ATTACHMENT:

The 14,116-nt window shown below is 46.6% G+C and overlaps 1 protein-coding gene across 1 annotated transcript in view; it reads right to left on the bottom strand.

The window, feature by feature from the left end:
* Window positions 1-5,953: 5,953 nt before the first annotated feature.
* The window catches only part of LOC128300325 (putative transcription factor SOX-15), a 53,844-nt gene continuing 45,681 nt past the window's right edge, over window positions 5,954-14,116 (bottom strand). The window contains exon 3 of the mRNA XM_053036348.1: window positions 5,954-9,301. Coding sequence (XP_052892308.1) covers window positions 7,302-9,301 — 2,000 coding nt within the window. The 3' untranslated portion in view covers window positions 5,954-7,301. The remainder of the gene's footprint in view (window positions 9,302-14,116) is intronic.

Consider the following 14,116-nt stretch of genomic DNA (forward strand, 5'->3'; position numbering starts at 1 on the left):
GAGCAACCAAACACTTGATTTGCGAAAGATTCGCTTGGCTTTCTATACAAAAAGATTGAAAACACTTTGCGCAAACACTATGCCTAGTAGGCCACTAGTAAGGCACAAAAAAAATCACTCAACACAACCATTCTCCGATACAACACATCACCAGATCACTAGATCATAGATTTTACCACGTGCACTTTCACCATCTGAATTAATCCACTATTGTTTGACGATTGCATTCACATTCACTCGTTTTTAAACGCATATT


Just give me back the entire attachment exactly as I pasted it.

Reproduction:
The 14,116-nt window shown below is 46.6% G+C and overlaps 1 protein-coding gene across 1 annotated transcript in view; it reads right to left on the bottom strand.

The window, feature by feature from the left end:
* Window positions 1-5,953: 5,953 nt before the first annotated feature.
* The window catches only part of LOC128300325 (putative transcription factor SOX-15), a 53,844-nt gene continuing 45,681 nt past the window's right edge, over window positions 5,954-14,116 (bottom strand). The window contains exon 3 of the mRNA XM_053036348.1: window positions 5,954-9,301. Coding sequence (XP_052892308.1) covers window positions 7,302-9,301 — 2,000 coding nt within the window. The 3' untranslated portion in view covers window positions 5,954-7,301. The remainder of the gene's footprint in view (window positions 9,302-14,116) is intronic.

Consider the following 14,116-nt stretch of genomic DNA (forward strand, 5'->3'; position numbering starts at 1 on the left):
GAGCAACCAAACACTTGATTTGCGAAAGATTCGCTTGGCTTTCTATACAAAAAGATTGAAAACACTTTGCGCAAACACTATGCCTAGTAGGCCACTAGTAAGGCACAAAAAAAATCACTCAACACAACCATTCTCCGATACAACACATCACCAGATCACTAGATCATAGATTTTACCACGTGCACTTTCACCATCTGAATTAATCCACTATTGTTTGACGATTGCATTCACATTCACTCGTTTTTAAACGCATATT